Tuesday, March 31, 2015

March 31 - Inwood Hill Park - Horned Grebe continues.

I did a quick walk into Inwood Hill Park this morning. I was pleasantly surprised to find the Horned Grebe from the other day still present on the bay north of the soccer fields at the north end of the park. The bird was very tame and close to shore, at times sleeping and later actively diving.

Horned Grebe, Inwood Hill Park, its red eye prominent in the morning sun.                                   © Jospeh DiCostanzo
There are still patches of snow and ice in the Clove, but not many birds around yet. An Eastern Phoebe on the soccer field was my first of the season in the park. The only other bird of note was a Swamp Sparrow seen from the platform at Muscota Marsh.

March 29 - Birding western Long Island

On Sunday I went birding with Ed Eden. We started at Point Lookout in Nassau County, getting there around 8:15 am or so. Even though it was a lovely, sunny morning with a clear blue sky, the cold northwest winds reminded us of our last visit there in January. The birds were a mix of lingering winter species and early spring arrivals. When we first went out to the beach we were treated to a lovely pair of Harlequin Ducks at the first (westernmost) jetty. The ocean and Jones Inlet had small numbers of Red-throated and Common loons, Horned Grebes, and small groups of Long-tailed Ducks, some in their summer, breeding plumage. All of that seemed like winter, as well as a single Sanderling on the beach. Another reminder of winter was a flock of about thirty Snow Buntings flying by just off-shore. Spring birds were represented by groups of American Oystercatchers on the jetties and flying by, many of them calling loudly. Another sign of spring was alone Piping Plover on the beach. On our way out of the Point Lookout Park Ed spotted a brilliant yellow male Pine Warbler. It was about as bright an individual as you will ever see.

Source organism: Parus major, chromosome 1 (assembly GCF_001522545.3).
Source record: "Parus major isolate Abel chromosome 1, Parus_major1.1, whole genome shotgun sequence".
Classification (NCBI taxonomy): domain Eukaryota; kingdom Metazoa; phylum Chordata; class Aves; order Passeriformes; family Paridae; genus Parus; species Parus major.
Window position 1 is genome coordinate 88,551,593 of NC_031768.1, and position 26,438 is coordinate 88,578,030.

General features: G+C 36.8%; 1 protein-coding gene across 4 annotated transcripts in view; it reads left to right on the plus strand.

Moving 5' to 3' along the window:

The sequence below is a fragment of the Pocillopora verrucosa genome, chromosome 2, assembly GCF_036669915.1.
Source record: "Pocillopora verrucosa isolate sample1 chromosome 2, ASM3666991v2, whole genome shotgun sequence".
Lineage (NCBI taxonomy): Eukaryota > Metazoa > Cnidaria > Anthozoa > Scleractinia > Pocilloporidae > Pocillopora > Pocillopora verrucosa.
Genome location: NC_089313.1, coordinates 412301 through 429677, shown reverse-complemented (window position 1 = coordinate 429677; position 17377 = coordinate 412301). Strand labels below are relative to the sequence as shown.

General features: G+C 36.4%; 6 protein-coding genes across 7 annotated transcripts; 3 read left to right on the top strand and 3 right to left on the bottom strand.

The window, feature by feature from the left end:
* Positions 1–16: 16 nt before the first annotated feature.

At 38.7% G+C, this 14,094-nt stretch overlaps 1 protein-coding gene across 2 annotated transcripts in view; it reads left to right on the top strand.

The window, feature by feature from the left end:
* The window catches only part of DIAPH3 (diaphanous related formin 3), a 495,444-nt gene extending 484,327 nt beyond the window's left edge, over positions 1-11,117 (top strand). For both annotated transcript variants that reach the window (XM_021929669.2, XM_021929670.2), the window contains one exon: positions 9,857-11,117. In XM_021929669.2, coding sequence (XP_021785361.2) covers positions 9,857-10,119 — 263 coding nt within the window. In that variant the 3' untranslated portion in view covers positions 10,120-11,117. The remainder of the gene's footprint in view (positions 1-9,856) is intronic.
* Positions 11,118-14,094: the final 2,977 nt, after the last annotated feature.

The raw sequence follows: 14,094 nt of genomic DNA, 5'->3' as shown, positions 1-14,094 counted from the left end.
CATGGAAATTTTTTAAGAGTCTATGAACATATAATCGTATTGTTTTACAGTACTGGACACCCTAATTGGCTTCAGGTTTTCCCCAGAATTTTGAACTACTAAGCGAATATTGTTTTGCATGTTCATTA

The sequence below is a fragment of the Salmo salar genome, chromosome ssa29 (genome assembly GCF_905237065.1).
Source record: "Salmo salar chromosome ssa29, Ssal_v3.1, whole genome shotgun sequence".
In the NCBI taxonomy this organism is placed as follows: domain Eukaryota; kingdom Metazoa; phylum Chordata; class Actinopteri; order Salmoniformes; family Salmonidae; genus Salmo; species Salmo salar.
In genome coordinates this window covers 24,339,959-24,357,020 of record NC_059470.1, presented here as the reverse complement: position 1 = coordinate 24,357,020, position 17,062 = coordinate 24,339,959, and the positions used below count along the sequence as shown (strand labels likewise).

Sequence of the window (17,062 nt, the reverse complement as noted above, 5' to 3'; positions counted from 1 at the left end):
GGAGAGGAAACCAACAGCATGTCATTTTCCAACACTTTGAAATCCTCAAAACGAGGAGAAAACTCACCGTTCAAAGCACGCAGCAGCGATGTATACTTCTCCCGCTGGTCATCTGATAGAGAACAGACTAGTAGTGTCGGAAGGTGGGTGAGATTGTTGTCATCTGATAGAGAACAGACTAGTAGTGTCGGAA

From Point Lookout we headed over to the West End of Jones Beach. On the island across from the Coast Guard Station there was a group of 10-12 Piping Plovers. Further along the shoreline Ed spotted a lone Boat-tailed Grackle. In the bay by the Coast Guard Station were three Horned Grebes, two in fairly advanced breeding plumage. Single flyby American Kestrel and Cooper's Hawk were our first raptors of the day while two Northern Harriers worked the dunes between the West End 2 parking field and the inlet. While working the vegetation around the Coast Guard parking area we had seen some Tree Swallows flying overhead, but that did not prepare us for the spectacle we later found on the grass off the road between the West End 2 lot and the Nature Center lot. Carpeting a section of grass was a large flock of perhaps 300 or more Tree Swallows (with a couple of Brown-headed Cowbirds thrown in).